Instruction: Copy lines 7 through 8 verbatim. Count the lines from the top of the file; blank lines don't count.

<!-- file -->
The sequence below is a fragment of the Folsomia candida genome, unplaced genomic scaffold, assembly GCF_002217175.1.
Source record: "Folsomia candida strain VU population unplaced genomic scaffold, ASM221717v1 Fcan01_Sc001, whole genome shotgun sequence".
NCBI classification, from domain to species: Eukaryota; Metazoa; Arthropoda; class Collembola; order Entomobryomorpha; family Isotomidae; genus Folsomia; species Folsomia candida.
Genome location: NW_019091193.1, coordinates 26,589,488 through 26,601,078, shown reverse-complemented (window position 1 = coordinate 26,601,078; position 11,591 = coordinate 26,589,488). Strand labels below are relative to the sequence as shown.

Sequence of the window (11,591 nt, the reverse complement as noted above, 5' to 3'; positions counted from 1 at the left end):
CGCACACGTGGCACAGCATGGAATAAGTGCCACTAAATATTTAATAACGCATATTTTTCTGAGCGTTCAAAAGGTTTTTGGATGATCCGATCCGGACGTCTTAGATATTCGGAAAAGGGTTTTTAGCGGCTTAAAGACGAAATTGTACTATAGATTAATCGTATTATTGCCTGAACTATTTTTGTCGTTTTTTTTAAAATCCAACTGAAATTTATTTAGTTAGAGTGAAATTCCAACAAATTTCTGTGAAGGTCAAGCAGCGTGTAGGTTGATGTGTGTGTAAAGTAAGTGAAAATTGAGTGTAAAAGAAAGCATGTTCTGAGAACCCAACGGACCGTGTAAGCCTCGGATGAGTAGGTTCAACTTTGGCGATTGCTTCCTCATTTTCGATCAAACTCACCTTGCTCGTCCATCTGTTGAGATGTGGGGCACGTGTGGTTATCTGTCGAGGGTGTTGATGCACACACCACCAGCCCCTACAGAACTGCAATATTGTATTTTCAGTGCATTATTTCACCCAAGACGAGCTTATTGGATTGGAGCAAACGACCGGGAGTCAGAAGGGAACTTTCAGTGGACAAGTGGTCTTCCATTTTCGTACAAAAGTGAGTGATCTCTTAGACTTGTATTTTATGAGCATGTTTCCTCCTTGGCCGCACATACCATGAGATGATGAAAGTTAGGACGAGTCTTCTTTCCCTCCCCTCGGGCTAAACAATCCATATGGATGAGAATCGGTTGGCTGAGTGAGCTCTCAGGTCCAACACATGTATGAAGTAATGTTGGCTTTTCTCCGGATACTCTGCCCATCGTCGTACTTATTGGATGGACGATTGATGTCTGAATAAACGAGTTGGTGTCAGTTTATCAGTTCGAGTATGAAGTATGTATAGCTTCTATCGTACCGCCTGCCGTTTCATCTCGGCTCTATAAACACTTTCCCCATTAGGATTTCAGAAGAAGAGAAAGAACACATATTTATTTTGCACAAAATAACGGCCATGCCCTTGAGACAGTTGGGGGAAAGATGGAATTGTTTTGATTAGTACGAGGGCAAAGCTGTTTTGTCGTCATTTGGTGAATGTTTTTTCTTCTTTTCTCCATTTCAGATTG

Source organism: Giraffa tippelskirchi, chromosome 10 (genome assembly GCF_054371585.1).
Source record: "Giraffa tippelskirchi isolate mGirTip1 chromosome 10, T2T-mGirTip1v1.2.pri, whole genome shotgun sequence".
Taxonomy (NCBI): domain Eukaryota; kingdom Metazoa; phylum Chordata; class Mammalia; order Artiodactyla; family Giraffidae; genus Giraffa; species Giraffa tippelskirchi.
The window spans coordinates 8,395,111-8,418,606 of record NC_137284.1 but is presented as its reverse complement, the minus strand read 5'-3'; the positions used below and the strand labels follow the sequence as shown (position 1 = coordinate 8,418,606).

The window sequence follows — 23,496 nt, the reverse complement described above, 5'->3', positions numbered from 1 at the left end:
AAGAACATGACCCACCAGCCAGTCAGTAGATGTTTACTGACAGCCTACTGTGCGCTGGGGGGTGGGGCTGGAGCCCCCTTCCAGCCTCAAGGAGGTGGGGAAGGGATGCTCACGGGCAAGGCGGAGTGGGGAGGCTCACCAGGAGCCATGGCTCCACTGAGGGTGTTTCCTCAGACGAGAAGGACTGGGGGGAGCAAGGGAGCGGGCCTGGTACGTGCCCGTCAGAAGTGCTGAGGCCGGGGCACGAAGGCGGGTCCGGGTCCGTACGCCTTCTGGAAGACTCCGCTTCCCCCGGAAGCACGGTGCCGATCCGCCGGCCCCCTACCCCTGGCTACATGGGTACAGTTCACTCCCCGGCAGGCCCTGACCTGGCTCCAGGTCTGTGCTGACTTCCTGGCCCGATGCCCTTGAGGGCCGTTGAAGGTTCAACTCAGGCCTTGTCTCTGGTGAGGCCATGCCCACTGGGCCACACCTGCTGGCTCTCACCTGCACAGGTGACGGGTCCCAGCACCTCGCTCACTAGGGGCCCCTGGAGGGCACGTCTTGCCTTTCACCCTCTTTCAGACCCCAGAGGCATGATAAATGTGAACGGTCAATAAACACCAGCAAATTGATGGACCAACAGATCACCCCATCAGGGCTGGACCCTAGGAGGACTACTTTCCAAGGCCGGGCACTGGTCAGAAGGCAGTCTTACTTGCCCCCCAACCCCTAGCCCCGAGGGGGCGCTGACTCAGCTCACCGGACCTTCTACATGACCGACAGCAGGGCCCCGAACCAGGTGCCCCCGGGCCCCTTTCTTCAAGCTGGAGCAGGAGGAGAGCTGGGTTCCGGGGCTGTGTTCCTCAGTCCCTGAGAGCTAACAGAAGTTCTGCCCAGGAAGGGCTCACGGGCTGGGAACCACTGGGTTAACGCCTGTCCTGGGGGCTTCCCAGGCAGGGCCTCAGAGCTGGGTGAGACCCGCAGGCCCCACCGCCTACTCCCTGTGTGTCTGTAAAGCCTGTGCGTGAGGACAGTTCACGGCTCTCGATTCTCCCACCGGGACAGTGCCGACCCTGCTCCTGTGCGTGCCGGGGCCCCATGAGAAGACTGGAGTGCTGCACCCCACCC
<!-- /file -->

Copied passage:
Source organism: Giraffa tippelskirchi, chromosome 10 (genome assembly GCF_054371585.1).
Source record: "Giraffa tippelskirchi isolate mGirTip1 chromosome 10, T2T-mGirTip1v1.2.pri, whole genome shotgun sequence".